Kippreport gets insights from Mike Belk, CEO and president of Daimler Middle East and LevantMarch 26, 2015 12:02
App brings age-old tradition of group saving to digital age
Emirati entrepreneur, Heba Al Shehhi, says concept is simple to follow
February 16, 2014 1:01 by kippreport
From the time she got her first salary, UAE-based Heba Al Shehhi has been saving small amounts of money each month, not in a bank, but with a collective group of friends. Often referred to as a ‘jam’iyya’ in Arabic, the concept is popular in the Middle East region and is a custom that has been passed down from generation to generation.
It’s a simple idea – a group of people agree on a set contribution each month (or week) and, at the end of the month, one individual receives the entire amount. The process continues until each group member has received the total saved amount once.
While it’s a popular practice, it’s not necessarily the most efficient of processes and that’s why Al Shehhi launched an app – Save Cycle – on January 22 to facilitate how it works.
Save Cycle is based on the financial concept of Rotating Savings and Credit Associations (ROSCAs) – a group of people that agree to meet for a particular time period to save and borrow together. This informal saving system is common in India, Pakistan, Indonesia and parts of Africa, in addition to the Middle East region.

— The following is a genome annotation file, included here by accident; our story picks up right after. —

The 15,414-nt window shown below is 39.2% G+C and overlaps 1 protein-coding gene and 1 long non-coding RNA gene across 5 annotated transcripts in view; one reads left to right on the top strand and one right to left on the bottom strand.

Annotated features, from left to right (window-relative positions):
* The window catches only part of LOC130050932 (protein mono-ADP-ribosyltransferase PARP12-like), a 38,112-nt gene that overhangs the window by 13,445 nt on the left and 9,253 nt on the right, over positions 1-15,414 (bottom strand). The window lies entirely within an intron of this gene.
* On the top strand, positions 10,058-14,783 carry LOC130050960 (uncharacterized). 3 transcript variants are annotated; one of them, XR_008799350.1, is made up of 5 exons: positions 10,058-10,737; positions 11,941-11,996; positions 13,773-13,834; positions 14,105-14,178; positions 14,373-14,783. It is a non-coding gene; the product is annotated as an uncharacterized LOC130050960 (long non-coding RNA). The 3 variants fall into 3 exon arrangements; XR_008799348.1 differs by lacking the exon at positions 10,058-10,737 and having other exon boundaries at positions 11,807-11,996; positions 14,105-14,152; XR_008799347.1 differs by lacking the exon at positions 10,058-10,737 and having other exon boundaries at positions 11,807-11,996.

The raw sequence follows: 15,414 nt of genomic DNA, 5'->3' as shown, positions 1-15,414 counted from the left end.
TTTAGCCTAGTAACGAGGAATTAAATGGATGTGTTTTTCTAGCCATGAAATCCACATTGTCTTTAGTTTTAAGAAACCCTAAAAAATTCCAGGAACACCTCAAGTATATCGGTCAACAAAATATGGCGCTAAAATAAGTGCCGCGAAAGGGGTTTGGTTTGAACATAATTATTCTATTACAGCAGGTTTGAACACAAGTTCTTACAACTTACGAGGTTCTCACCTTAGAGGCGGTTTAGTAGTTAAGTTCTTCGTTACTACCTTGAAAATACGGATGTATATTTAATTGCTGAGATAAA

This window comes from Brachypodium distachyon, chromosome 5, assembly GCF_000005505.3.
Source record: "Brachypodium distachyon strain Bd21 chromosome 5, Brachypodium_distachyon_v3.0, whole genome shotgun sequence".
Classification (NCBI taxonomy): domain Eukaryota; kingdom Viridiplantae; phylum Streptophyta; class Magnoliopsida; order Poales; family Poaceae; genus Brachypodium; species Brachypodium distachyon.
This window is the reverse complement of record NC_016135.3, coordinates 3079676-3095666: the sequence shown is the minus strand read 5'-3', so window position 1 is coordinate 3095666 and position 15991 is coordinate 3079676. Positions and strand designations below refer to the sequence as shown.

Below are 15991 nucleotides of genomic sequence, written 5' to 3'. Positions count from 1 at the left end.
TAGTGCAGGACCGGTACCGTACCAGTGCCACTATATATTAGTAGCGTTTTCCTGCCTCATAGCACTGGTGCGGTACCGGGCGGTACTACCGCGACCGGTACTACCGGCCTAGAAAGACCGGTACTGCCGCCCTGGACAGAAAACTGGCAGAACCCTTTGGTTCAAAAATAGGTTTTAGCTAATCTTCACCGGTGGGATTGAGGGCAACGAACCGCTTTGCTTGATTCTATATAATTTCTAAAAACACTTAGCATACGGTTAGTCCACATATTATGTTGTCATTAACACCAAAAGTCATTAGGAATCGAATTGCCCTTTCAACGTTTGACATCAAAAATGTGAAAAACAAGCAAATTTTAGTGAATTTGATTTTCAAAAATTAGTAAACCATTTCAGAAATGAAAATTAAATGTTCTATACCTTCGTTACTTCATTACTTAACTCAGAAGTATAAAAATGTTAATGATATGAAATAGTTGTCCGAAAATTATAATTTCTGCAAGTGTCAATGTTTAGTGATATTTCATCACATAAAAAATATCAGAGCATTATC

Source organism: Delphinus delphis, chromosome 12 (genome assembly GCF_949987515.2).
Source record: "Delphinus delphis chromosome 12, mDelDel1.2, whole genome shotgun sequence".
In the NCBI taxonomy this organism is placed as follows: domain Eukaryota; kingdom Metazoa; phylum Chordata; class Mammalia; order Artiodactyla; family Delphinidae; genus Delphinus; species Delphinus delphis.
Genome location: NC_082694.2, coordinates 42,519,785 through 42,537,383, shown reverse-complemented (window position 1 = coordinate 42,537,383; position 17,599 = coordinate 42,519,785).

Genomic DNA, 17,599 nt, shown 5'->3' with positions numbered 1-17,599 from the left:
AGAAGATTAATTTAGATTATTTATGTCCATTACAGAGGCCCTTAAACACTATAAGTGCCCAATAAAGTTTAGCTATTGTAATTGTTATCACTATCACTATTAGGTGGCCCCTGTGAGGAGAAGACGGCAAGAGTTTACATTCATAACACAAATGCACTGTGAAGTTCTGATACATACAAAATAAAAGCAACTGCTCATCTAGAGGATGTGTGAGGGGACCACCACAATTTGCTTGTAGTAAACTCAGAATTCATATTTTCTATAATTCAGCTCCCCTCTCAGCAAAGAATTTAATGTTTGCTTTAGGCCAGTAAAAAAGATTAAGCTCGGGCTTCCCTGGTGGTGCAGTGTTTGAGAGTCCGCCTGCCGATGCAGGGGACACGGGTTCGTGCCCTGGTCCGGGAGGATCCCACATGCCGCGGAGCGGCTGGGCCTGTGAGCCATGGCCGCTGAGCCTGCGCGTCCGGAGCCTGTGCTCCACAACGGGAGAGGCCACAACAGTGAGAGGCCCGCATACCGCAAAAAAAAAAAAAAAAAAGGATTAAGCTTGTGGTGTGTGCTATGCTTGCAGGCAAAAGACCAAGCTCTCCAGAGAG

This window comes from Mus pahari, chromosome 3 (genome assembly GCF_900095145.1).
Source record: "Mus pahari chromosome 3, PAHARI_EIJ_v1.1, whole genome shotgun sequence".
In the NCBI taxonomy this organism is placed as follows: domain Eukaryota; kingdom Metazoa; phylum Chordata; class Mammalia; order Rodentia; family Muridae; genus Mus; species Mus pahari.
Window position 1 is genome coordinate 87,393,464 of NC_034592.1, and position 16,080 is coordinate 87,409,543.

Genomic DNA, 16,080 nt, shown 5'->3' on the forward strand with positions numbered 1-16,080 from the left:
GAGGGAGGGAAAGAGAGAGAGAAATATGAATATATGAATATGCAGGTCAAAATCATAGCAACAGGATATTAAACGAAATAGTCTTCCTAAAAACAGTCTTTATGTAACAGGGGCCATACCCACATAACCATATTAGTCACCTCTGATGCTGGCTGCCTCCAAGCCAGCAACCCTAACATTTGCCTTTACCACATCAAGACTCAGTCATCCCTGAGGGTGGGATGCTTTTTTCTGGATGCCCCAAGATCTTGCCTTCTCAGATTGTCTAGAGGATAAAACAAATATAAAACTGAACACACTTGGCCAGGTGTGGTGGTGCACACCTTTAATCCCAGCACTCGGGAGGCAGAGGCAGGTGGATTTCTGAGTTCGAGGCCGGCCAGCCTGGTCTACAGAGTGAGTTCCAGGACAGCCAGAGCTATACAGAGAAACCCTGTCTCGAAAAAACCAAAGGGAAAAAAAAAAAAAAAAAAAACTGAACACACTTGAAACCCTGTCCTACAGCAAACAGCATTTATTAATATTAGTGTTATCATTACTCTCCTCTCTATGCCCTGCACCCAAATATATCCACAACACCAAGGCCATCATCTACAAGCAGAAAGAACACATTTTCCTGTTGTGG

She says: “[Usually], you need to remind people to pay or tell someone else that they will receive a particular amount at the end of a month. And, all of this is automated through the app.”
To get started, users need to invite their friends through email or text and then create a new ‘save cycle’. She says: “The app helps document everything and sends out reminders each month.” Payments, however, still need to be made through cash transactions that can happen during face-to-face meetings.
But, why is it so popular? “Because the headache of getting a loan from a bank, paying the interest and having an external entity follow up on you is more difficult,” explains Al Shehhi. “There’s flexibility between friends and sometimes we cover for each other (if someone is unable to pay one particular month). In fact, she says she was able to pay the down payment on her car as a result of one of these collective saving groups. According to her, the vast majority of Emiratis saves as part of a collective in one form or another. “It’s a social thing as well,” she adds.
Al Shehhi points out that the concept also has more to do with the deep-rooted trust that exists among friends and families. “I once met with a financial advisor from Ireland and he was surprised that we have this kind of financial culture, because they don’t have the same trust that we have on our friends and families. He said he wouldn’t be able to trust his friends with his money.”
The app is currently available on Apple’s App Store. Al Shehhi also has plans to release a version for Android and BlackBerry.